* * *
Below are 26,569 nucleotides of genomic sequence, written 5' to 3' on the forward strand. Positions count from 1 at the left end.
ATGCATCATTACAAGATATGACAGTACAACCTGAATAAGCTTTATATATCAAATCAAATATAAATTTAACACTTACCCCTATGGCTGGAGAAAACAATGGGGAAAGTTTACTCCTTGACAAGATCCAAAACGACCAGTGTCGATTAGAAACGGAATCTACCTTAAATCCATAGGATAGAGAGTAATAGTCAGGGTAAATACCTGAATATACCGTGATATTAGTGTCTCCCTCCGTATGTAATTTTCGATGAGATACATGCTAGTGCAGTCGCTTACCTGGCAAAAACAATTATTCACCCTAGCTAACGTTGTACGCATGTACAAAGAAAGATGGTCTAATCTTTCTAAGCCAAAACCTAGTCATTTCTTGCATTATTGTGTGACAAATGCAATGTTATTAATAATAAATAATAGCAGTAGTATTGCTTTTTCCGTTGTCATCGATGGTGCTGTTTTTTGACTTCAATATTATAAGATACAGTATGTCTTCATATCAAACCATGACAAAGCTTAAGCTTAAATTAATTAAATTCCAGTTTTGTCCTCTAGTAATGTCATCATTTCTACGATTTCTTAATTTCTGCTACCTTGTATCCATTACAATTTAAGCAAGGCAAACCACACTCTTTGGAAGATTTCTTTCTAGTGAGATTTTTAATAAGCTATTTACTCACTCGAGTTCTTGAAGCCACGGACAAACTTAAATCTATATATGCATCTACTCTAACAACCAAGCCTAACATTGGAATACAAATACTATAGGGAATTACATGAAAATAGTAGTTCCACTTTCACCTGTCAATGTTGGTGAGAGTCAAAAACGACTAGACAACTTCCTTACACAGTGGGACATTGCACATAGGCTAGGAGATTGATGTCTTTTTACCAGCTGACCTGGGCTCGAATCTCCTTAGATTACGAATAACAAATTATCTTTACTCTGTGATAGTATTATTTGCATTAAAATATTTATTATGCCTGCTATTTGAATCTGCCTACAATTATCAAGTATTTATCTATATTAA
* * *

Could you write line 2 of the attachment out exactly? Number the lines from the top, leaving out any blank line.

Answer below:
ATGCATCATTACAAGATATGACAGTACAACCTGAATAAGCTTTATATATCAAATCAAATATAAATTTAACACTTACCCCTATGGCTGGAGAAAACAATGGGGAAAGTTTACTCCTTGACAAGATCCAAAACGACCAGTGTCGATTAGAAACGGAATCTACCTTAAATCCATAGGATAGAGAGTAATAGTCAGGGTAAATACCTGAATATACCGTGATATTAGTGTCTCCCTCCGTATGTAATTTTCGATGAGATACATGCTAGTGCAGTCGCTTACCTGGCAAAAACAATTATTCACCCTAGCTAACGTTGTACGCATGTACAAAGAAAGATGGTCTAATCTTTCTAAGCCAAAACCTAGTCATTTCTTGCATTATTGTGTGACAAATGCAATGTTATTAATAATAAATAATAGCAGTAGTATTGCTTTTTCCGTTGTCATCGATGGTGCTGTTTTTTGACTTCAATATTATAAGATACAGTATGTCTTCATATCAAACCATGACAAAGCTTAAGCTTAAATTAATTAAATTCCAGTTTTGTCCTCTAGTAATGTCATCATTTCTACGATTTCTTAATTTCTGCTACCTTGTATCCATTACAATTTAAGCAAGGCAAACCACACTCTTTGGAAGATTTCTTTCTAGTGAGATTTTTAATAAGCTATTTACTCACTCGAGTTCTTGAAGCCACGGACAAACTTAAATCTATATATGCATCTACTCTAACAACCAAGCCTAACATTGGAATACAAATACTATAGGGAATTACATGAAAATAGTAGTTCCACTTTCACCTGTCAATGTTGGTGAGAGTCAAAAACGACTAGACAACTTCCTTACACAGTGGGACATTGCACATAGGCTAGGAGATTGATGTCTTTTTACCAGCTGACCTGGGCTCGAATCTCCTTAGATTACGAATAACAAATTATCTTTACTCTGTGATAGTATTATTTGCATTAAAATATTTATTATGCCTGCTATTTGAATCTGCCTACAATTATCAAGTATTTATCTATATTAA